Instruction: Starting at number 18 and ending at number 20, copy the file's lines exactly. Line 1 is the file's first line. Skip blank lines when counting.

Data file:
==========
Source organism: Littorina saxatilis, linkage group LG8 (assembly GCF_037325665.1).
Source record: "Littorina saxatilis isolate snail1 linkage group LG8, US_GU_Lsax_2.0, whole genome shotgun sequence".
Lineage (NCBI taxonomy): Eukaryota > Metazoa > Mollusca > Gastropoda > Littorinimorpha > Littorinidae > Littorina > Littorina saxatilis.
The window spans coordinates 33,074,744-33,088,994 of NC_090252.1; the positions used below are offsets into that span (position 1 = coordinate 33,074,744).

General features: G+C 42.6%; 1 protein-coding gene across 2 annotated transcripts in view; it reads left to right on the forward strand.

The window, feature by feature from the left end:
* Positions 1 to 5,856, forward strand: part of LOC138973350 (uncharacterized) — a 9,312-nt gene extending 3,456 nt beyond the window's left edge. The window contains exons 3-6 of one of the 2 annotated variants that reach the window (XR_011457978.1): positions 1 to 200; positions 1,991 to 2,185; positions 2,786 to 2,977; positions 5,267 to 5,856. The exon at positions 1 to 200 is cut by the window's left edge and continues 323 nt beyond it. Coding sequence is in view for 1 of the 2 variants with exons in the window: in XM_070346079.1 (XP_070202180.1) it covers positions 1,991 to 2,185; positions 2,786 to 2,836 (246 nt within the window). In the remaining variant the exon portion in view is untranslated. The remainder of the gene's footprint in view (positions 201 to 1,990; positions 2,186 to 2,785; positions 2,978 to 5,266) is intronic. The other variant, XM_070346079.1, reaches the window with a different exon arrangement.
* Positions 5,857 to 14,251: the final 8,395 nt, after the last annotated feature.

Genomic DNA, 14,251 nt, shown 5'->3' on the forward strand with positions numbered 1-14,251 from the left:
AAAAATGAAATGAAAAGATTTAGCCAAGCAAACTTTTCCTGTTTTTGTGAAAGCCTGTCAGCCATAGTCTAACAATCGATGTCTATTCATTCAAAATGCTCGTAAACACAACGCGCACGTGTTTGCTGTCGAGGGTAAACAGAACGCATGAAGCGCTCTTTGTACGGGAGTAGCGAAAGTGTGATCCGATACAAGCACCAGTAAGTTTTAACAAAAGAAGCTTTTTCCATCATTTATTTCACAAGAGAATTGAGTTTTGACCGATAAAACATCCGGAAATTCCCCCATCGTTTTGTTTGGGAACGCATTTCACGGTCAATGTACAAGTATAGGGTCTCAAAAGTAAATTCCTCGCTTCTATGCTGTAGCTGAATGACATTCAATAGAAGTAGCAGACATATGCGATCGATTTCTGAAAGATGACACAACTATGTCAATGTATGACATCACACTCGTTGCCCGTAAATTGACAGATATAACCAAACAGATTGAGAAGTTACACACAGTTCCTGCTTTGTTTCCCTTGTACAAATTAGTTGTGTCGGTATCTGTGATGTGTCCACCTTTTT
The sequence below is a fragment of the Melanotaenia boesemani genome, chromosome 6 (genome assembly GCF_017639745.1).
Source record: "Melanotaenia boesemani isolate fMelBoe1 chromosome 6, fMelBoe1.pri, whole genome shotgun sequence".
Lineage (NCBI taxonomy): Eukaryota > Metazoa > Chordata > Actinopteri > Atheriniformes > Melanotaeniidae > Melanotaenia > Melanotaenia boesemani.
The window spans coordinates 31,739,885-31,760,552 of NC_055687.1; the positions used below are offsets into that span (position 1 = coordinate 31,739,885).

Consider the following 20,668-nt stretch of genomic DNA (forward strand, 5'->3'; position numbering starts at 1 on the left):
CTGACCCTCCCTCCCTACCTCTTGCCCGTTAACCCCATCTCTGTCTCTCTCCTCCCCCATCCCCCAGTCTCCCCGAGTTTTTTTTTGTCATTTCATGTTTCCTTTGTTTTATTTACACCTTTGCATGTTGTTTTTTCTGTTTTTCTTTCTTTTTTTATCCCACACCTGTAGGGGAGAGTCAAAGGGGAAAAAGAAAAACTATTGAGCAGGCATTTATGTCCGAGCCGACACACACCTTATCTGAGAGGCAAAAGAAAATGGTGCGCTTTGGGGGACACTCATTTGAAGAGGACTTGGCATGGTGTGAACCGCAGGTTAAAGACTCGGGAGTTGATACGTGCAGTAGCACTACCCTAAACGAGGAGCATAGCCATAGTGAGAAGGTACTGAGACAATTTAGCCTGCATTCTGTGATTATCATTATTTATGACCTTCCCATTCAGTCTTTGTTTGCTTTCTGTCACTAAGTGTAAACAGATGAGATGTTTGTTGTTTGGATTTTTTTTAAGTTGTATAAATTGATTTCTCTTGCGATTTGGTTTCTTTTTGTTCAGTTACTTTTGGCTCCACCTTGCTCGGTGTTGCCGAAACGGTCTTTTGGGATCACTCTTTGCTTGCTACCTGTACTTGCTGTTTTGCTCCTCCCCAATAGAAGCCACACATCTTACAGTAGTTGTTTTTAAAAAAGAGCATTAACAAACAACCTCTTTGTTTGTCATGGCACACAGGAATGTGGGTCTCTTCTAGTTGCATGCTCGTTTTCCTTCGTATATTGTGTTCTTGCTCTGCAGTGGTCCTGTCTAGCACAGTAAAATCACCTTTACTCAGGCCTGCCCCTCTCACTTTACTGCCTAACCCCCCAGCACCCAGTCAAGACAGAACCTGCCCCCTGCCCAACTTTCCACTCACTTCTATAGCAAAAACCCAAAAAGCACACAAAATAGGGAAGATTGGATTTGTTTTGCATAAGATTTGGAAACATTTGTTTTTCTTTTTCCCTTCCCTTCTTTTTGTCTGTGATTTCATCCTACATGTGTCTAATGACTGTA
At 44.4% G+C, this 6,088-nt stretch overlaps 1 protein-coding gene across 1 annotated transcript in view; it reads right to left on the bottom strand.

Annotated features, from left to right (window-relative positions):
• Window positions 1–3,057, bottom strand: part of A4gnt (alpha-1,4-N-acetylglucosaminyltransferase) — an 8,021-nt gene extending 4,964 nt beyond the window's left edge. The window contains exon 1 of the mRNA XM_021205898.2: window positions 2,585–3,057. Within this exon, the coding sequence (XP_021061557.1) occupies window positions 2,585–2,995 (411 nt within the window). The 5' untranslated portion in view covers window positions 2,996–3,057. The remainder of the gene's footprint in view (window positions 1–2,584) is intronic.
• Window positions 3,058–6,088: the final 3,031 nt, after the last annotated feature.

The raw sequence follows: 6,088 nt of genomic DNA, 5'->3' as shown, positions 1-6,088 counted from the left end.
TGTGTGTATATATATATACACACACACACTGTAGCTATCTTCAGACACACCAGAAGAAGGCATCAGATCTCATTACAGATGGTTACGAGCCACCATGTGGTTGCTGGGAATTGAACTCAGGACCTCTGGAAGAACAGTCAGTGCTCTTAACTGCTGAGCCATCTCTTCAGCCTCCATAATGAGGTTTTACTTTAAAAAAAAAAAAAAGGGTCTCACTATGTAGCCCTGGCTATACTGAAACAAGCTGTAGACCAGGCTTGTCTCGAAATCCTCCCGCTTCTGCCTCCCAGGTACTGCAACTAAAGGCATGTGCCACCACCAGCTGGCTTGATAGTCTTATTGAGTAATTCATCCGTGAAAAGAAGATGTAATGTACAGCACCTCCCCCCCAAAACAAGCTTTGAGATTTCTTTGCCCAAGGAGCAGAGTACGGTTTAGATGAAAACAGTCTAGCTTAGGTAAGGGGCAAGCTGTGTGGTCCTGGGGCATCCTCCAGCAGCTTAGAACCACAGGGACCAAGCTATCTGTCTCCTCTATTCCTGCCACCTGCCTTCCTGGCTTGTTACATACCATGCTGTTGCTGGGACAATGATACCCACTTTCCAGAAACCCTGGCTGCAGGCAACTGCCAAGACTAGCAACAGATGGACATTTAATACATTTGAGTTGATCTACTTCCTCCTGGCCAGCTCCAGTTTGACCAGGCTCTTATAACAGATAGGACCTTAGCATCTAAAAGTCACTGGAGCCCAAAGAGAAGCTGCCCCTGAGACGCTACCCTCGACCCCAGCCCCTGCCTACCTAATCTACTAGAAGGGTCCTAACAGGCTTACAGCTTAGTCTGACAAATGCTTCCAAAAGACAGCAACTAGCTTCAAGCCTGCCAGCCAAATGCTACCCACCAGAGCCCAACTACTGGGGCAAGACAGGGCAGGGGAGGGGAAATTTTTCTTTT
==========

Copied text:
Annotated features, from left to right (window-relative positions):
• Window positions 1–3,057, bottom strand: part of A4gnt (alpha-1,4-N-acetylglucosaminyltransferase) — an 8,021-nt gene extending 4,964 nt beyond the window's left edge. The window contains exon 1 of the mRNA XM_021205898.2: window positions 2,585–3,057. Within this exon, the coding sequence (XP_021061557.1) occupies window positions 2,585–2,995 (411 nt within the window). The 5' untranslated portion in view covers window positions 2,996–3,057. The remainder of the gene's footprint in view (window positions 1–2,584) is intronic.
• Window positions 3,058–6,088: the final 3,031 nt, after the last annotated feature.